US president Donald Trump tells Sunday Times that UK should ‘walk away’ if EU does not give what it wants for Brexit.
US President Donald Trump has met Queen Elizabeth II at Buckingham Palace on the first day of a state visit to the United Kingdom, hours after lashing out on Twitter at the mayor of London, Sadiq Khan.
Trump was treated to full state honours upon his arrival at the royal residence, inspecting a guard of honour formed by Grenadier Guards wearing traditional “bearskin” hats. Gun salutes rang out from nearby Green Park and at the Tower of London as the president was greeted by the queen on the grand lawn of the palace.
Trump, who withdrew the United States from the landmark Paris climate agreement last year, was also welcomed by Prince Charles, a passionate environmentalist, and his wife, Camilla, Duchess of Cornwall, while members of the Trump family looked on.
Minutes before landing in the capital, Trump took to Twitter to launch a personal attack on London Mayor Khan, branding him “a stone cold loser who should focus on crime in London, not me”.
The president said Khan reminded him of liberal New York City Mayor Bill de Blasio, “only half his height”. De Blasio later chimed in to say he was a great fan – or “stan” in Twitter-speak – of the London mayor.
The mayor of London, where thousands of protesters are expected to line the streets on Tuesday in a demonstration spearheaded by a giant blimp portraying the president as a baby in a diaper, had previously compared Trump’s use of divisive language with “the fascists of the 20th century”.
Writing in the UK’s Observer newspaper on Sunday, Khan said Britain “should not be rolling out the red carpet” for Trump, where a poll showed only 21 percent of the population had a positive opinion of him while 67 percent held a negative view. Khan labelled the president “one of the most egregious examples of a global threat”.
In an interview published on Saturday, the president had told The Sun tabloid newspaper: “I think I am really – I hope – I am really loved in the UK. I certainly love the UK.”
The infamous Trump baby blimp could be headed for a place in history after this week’s protests, with the Museum of London expressing an interest in acquiring the six-metre rubber inflatable on Monday morning.
….Kahn reminds me very much of our very dumb and incompetent Mayor of NYC, de Blasio, who has also done a terrible job – only half his height. In any event, I look forward to being a great friend to the United Kingdom, and am looking very much forward to my visit. Landing now!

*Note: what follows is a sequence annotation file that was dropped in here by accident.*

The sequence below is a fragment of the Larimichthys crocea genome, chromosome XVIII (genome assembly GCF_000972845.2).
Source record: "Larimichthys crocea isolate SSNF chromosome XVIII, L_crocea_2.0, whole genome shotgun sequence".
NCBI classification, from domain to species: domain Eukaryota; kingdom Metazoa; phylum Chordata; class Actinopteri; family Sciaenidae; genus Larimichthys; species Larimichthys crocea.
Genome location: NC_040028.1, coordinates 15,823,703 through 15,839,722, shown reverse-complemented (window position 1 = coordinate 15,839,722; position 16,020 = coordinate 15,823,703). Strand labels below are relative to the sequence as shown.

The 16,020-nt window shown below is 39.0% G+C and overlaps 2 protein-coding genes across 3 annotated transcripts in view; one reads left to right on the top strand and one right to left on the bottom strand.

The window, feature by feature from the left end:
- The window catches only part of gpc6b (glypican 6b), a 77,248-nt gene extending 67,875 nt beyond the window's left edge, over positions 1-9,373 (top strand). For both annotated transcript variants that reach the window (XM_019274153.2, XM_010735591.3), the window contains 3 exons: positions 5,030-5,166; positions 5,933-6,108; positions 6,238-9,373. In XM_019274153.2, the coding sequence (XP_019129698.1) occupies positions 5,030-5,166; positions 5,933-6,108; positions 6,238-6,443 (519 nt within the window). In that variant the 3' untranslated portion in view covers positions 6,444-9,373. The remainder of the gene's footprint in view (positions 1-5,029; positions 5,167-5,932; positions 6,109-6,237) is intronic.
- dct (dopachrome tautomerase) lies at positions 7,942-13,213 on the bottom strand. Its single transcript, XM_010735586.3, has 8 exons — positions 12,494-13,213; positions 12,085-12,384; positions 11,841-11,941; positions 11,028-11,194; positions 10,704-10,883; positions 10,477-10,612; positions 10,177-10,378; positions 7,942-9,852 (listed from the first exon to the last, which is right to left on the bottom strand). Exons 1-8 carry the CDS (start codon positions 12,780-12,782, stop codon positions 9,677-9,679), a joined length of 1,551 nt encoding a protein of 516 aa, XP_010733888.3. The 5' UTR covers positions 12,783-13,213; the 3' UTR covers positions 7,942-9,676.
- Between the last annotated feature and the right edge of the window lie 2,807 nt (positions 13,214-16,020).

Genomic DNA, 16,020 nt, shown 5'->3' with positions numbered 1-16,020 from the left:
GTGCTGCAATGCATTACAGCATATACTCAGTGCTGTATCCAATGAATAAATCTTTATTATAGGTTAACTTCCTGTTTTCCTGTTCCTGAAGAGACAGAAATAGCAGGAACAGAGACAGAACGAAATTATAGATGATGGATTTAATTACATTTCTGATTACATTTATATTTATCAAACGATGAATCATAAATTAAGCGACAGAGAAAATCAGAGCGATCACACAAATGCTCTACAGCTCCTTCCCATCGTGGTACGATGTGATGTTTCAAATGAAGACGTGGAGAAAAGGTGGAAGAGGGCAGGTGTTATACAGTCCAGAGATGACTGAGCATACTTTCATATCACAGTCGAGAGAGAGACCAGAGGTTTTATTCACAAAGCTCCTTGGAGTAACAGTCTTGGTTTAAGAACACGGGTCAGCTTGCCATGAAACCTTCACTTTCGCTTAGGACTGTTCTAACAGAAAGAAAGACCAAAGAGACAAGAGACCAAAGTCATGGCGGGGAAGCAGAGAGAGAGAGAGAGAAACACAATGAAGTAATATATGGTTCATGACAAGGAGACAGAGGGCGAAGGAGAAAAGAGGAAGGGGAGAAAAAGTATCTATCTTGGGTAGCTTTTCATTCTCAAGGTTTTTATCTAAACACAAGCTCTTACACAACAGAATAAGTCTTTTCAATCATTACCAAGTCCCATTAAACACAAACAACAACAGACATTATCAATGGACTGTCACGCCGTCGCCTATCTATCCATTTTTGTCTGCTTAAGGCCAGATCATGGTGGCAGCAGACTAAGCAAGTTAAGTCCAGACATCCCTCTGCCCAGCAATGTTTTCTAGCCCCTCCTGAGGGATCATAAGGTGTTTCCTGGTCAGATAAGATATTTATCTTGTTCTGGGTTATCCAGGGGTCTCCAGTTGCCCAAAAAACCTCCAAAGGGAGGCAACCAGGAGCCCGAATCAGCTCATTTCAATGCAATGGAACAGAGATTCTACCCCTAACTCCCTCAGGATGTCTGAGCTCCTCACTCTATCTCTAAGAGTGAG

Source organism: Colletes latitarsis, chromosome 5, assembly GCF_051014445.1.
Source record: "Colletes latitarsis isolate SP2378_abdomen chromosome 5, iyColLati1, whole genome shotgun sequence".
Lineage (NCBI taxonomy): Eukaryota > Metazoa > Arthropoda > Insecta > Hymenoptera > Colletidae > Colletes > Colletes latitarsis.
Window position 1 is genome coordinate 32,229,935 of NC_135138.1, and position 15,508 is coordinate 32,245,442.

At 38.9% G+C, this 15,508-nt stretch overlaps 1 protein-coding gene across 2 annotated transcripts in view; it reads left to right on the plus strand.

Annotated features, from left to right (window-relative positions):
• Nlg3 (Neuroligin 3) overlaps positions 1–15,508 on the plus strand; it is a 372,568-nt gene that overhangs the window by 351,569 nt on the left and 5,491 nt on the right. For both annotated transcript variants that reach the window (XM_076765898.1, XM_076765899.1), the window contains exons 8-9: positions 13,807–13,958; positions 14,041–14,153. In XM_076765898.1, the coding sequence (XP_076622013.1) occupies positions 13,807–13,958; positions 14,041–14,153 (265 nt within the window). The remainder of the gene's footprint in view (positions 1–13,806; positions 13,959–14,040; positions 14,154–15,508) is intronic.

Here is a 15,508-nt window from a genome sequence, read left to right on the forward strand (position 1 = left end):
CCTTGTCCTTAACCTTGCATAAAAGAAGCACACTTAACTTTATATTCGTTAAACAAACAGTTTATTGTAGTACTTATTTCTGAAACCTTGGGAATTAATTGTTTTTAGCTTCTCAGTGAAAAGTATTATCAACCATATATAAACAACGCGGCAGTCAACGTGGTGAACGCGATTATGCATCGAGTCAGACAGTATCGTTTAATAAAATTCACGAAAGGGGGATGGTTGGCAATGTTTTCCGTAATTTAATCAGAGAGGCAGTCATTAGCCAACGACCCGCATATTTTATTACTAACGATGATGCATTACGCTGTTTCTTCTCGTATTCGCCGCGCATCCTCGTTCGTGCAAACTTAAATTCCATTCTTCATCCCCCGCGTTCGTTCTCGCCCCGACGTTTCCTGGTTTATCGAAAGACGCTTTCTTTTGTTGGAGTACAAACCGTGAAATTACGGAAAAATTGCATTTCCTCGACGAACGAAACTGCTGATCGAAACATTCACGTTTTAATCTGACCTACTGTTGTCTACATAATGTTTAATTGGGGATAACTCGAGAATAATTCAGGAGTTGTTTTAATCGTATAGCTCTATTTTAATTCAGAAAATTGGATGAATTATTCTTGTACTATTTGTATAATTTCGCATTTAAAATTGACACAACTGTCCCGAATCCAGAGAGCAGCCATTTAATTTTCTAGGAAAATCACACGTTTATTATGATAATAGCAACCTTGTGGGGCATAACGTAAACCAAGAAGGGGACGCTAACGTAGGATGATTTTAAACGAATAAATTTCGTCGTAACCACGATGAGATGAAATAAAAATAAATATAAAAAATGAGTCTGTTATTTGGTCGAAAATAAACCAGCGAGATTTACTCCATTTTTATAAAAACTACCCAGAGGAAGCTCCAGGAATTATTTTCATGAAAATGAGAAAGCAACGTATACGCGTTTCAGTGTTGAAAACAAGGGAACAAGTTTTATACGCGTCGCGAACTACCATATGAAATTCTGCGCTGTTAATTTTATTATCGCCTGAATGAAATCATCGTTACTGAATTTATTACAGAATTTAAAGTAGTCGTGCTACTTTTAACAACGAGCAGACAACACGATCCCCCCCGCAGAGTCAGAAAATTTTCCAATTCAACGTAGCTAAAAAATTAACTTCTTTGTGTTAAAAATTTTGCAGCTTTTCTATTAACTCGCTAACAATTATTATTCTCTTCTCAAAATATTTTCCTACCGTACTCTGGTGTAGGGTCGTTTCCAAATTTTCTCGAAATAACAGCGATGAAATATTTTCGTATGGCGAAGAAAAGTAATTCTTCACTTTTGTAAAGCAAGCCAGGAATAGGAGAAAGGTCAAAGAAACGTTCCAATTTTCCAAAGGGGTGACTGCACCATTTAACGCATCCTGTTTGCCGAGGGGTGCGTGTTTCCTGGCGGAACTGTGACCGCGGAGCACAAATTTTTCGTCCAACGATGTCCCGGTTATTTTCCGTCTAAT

— Donald J. Trump (@realDonaldTrump) June 3, 2019
State visits are usually occasions designed to honour a nation rather than an individual, but Trump’s arrival comes at a time of political chaos in the UK and his personal impact is likely to be unavoidable. He regularly breaks diplomatic norms, such as staying out of domestic politics.
Politics and Brexit
He will meet May on Tuesday amid a heated international dispute surrounding Washington’s trade war with China and a controversial UK decision to award key 5G infrastructure contracts to Beijing tech giant Huawei.
The president also heralded his trip by weighing in on the Brexit debacle, suggesting on Sunday that far-right eurosceptic Nigel Farage, who campaigned in the US for Trump’s 2016 election, should be a part of European Union withdrawal negotiations.
He also said the UK should refuse to pay its 39 billion pound ($49bn) EU divorce bill if there is no Brexit deal with Brussels.
“If they don’t get what they want, I would walk away,” Trump told the Sunday Times. “If you don’t get a fair deal, you walk away.”
US Ambassador to the UK Woody Johnson this weekend also said the National Health Service, much beloved in Britain, should be included in trade negotiations over a potential post-Brexit trade deal with the US.
On Monday afternoon, Trump, who has repeatedly denied climate change science, will travel to the home of green activist Prince Charles for a private meeting. In a 1996 radio interview, Trump made a series of lewd comments about Prince Charles’ former wife, Princess Diana.
On Monday night, Trump will be the guest of honour at a state banquet in Buckingham Palace, an event being boycotted by opposition party leaders. Due to refurbishment work at the 775-room palace, the president will not be a houseguest at the royal home, instead, he will stay at the residence of the US ambassador, a mansion at the edge of Regent’s Park.